Sundaram Alternates Assets Ltd has just completed raising ₹1,100 crore for its Emerging Corporate Credit Opportunities fund. The fund is meant to provide debt finance to small and medium enterprises, of ₹200 crore-1,000 crore turnover. 

Sundaram Alternates is a wholly owned subsidiary of Sundaram Assets Management Company Ltd, which is a subsidiary of Sundaram Finance Ltd, a leading non-banking finance company.

Sundaram Alternates announced the launch of ECCO-I in June 2022, when it said that the fund would invest “via high yielding debentures and mezzanine securities in a portfolio of companies across MSME, SME, Fintech, Manufacturing and Services.” 

It had then noted in a statement that many companies in these sectors “find it relatively cumbersome to raise capital from banks and the equity markets. The fund will try to benefit from this opportunity by being a differentiator in the marketplace.” It had further added that ECCO-I had “started to evaluate interesting high-yielding credit deals in the market.” 

Today, Karthik Athreya, Head – Fund Strategy (Private Credit), told a media round table that ECCO-I had been closed in October, after getting ₹1,100 crore into its kitty from investors. 

In GIFT City soon

Athreya also said that Sundaram Alternates was working towards opening a branch in the GIFT city in Gandhinagar, in order to attract foreign capital. (The GIFT city is a region deemed to be outside the jurisdiction of India; companies incorporated there are subjected to a different tax and repatriation regime than in the rest of the country.)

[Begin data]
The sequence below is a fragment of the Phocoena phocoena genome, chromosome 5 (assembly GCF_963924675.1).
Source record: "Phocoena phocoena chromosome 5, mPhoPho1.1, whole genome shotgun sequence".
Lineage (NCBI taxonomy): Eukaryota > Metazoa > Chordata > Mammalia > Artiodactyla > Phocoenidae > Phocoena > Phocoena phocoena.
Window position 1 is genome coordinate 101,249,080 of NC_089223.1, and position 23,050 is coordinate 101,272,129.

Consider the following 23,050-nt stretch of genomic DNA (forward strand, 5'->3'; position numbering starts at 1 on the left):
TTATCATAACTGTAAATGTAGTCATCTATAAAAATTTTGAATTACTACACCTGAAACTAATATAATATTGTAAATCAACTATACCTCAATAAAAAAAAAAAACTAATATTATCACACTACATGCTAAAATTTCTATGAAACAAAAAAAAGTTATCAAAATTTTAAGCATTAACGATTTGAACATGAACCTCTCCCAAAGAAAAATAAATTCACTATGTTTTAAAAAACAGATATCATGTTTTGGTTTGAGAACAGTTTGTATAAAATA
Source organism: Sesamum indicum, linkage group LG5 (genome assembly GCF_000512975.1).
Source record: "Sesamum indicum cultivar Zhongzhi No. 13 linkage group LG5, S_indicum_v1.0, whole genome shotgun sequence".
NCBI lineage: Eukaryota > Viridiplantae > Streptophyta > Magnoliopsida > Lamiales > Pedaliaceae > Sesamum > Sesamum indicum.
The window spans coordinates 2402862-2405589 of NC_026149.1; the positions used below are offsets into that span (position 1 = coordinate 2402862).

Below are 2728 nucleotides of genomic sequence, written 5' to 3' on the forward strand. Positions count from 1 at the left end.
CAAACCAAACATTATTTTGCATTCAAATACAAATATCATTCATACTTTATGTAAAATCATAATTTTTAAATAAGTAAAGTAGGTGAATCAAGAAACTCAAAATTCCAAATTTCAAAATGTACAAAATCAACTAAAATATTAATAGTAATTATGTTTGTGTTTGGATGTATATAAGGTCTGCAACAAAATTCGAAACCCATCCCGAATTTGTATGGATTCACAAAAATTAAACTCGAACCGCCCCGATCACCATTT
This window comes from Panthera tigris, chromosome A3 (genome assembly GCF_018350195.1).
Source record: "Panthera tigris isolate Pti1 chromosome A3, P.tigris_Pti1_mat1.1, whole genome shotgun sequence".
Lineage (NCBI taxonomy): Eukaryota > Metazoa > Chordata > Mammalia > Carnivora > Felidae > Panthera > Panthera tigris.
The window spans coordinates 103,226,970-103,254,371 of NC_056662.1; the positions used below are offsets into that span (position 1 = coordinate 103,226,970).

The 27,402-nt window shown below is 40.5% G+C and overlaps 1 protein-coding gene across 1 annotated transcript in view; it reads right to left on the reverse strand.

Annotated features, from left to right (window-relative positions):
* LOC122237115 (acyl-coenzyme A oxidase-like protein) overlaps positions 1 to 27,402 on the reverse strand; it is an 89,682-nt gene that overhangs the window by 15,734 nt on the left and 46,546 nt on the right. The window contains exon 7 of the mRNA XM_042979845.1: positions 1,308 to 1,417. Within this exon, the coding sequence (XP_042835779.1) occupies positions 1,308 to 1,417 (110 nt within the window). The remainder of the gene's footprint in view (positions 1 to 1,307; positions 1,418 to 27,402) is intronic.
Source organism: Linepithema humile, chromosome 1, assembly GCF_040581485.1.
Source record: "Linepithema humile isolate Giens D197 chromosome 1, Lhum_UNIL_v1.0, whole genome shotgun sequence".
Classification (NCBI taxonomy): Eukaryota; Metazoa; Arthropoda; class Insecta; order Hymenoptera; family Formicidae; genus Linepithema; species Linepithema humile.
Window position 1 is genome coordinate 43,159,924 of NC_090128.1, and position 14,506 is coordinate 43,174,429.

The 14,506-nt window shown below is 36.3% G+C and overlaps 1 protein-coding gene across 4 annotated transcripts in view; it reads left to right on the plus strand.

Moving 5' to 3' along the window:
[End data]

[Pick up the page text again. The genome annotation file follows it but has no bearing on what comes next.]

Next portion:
Real Estate funds

Sundaram Alternates is in the process of putting together its fourth real estate fund and expected to close it with a pool between ₹1,000 crore and ₹1,500 crore. So far, ₹250 crore has been collected from investors — high networth individuals, family offices and institutional investors such as pension funds. 

Athreya, who expects to garner another ₹250 crore soon, said, “We have more deals than we have money for.” 

The fourth real estate fund is the largest. The first collected ₹400 crore in 2017-18 (“just after demonetisation and before GST and the IL&FS” imbroglio); the second collected ₹435 crore in February 2022 and the third closed with ₹570 crore in October 2022. These funds were able to make a portfolio level return of 18-20 per cent; the investors got 17 per cent. 

Though Sundaram Alternates raised ₹1,405 crore across the first three funds, because of re-deployment of returned capital, it was able to deploy ₹2,200 crore across 43 deals in the residential real estate space, Athreya said.  

Real estate developers are hungry for debt from funds like Sundaram Atlernates’, even though they are costlier than banks, simply because due to a myriad of regulations banks cannot lend to them. For example, banks are not allowed to finance land purchases or acquisition of properties. “Without the regulatory arbitrage, this industry would not have existed,” Athreya said, noting that the arbitrage would not go away. 

The real estate debt finance market in India is about $25-30 billion, of which that segment of the market that is finance-able only by funds is about $10 billion — growing at 10-15 per cent. Since only about $3-4 billion is going into this segment, there is a huge headroom for growth, Athreya said.